2017 Super Brain Summit Recorded Session Topics

Presentations by Michael Merzenich, Ph.D.

  • Lecture #1: A Practical Guide to Your Brain's Plasticity

    There’s been a revolution in brain science that provides us with a new understanding of the basis of origin of our unique individual personhoods. That science also helps us understand “what goes wrong” in an accounting for developmental or acquired neurological impairments, loss and “disease.” We’ll review this science on the path to considering some aspects of its practical importance for you and for human societies.

    Fun Facts: Plasticity is bidirectional. We can train our brain to improve or degrade our abilities. Remember, what wires together fires together, so we want to change our wiring for accuracy and fidelity, power and strength, and complexity and richness.

  • Lecture #2: Managing Your Brain Health

    We now know that the decline in performance abilities in “normal aging” and in the progression of most neurological and psychiatric maladies is substantially a product of natural, progressive “negative” brain remodeling. New strategies have been developed to index — and, if necessary, improve — organic brain function and health. We’ll learn how these strategies are expected to lead to a transformative “managed brain health” era for psychiatric and neurological medicine.

    Fun Facts: The health of your brain impacts the health of your body. Work the brain for better processing speed, accuracy and reliability of information. Rid your brain of excess chatter and noise, such as lack of exercise, no engagement with life and relying on too much itechnology and GPS systems.

  • Lecture #3: Living Life to the Advantage of Your Brain!

    How can you apply this new science of the brain to make the most out of YOUR life? We’ll discuss how you might think about better exploiting this great neurological gift — your “plastic” brain — to better sustain brain health and, potentially, to grow or rejuvenate your personal brain power.

    Fun Facts: Negative learning powerfully contributes to functional decline, such as looking down while walking. The goal of a healthy brain is knowing that you can deal with the unexpected safely. Always make your life goals, and make them interesting and useful.

Presentations by Paul G. Swingle, Ph.D.

  • Lecture #4: The Brain Tells Us Everything

    Envisage that after about six minutes of recording, you can tell clients why they came for treatment! The precision of the ClinicalQ (an EEG assessment calculated on a clinical data base) is quite remarkable in identifying clinical conditions and some neurological as well as experiential causes. Once identified, neurotherapy (including neurofeedback and braindriving) is the treatment of choice for dysregulated brain activity. Therapies appropriate for treating the experiential factors also are discussed.

    Fun Facts: Challenging the brain with new skills and ideas increases the low frequency waves in the brain. Some of these predominantly low frequency brain waves may cause depression especially in the left pre-frontal cortex.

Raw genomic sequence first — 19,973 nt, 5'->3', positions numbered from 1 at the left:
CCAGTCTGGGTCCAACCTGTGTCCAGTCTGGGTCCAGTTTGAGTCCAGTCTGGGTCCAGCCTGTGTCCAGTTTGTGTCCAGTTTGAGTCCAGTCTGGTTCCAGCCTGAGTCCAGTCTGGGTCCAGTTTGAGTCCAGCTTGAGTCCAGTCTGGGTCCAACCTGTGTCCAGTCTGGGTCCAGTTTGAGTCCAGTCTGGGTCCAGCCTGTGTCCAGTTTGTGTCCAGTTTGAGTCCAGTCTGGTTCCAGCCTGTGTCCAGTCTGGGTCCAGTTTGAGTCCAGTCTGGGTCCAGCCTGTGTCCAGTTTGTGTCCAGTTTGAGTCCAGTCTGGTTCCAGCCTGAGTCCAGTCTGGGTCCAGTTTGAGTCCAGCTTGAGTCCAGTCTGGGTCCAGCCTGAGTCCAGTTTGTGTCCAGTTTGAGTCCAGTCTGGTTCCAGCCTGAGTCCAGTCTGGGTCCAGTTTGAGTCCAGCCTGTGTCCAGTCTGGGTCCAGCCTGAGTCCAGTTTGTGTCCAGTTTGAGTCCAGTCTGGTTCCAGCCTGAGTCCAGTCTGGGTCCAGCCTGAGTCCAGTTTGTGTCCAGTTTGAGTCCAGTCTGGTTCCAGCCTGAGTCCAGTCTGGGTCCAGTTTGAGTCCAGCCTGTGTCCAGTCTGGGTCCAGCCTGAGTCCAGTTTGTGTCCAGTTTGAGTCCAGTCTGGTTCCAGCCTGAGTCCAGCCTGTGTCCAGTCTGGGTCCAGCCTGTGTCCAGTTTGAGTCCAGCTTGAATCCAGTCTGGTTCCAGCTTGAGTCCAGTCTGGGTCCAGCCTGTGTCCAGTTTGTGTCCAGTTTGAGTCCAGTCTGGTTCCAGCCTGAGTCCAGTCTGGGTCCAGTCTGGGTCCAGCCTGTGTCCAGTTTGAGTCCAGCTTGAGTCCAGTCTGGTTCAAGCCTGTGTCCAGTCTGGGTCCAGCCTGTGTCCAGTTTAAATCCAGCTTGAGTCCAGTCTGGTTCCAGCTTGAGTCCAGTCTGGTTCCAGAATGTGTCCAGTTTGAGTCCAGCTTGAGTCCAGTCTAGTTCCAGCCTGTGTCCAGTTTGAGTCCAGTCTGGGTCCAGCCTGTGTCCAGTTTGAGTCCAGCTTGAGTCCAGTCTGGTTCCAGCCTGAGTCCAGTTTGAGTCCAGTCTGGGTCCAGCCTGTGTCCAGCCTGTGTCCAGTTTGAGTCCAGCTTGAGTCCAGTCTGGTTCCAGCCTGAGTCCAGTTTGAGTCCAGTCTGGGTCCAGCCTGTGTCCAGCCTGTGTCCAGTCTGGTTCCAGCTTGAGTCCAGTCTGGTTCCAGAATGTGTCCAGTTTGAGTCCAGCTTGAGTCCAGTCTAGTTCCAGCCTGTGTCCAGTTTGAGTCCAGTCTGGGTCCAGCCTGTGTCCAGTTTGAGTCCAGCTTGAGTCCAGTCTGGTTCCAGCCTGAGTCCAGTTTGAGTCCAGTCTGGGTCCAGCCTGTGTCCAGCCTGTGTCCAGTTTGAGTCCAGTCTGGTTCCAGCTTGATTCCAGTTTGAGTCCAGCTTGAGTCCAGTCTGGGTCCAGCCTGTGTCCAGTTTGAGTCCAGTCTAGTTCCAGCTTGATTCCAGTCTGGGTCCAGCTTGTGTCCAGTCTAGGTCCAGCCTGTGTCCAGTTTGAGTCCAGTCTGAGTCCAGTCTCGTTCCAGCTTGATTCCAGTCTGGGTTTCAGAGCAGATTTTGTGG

• Lecture #5: When The ADHD Diagnosis is Wrong

    The advantages of bottom-up rather than top-down diagnostic procedures are well illustrated in cases of children who are inattentive and struggling in school. Academically struggling children are routinely saddled with this wastebasket diagnosis and then treated (e.g., medicated) for the wrong condition. Children have attention difficulties for all sorts of reasons, some of which are, in fact, AD(H)D but most are not. The ClinicalQ rapid brain assessment precisely identifies the neurological conditions of AD(H)D, as well as other causes of the child’s academic difficulties.

    Fun Facts: Listen to what your brain is telling you. We often try to self-soothe to calm symptoms. For example, children with ADHD will move around constantly to keep their theta waves down.

  • Lecture #6: Neurotherapy for Mood Disorders and Sequelae of Emotional Trauma

    The data are quite sobering. Over 50 percent of children have been exposed to at least one Potentially Traumatizing Experience. About one in six adults takes psychotropic medication, and this number increases to over 25 percent with seniors. Neurotherapy is a treatment of choice for these conditions and has a very impressive record.

    Fun Facts: All types of trauma will affect short-term memory and impact the brain’s ability to retain information. Trauma needs to be released through neurotherapy, braindriving, neurofeedback, counseling and even massages.

If you want to learn more about the human brain, there is still time to register for online access to all recorded or individual Super Brain Summit sessions at bradley.edu/SuperBrainSummit.

Each session is $50 and has been word captured for easier viewing. Plus, participants will earn one CEU for each lecture. All proceeds go to the Center for Collaborative Brain Research for future fMRI brain research. These sessions will be available through the end of April 2017. For additional questions, please email Dr. Lori Russell-Chapin at lar@bradley.edu.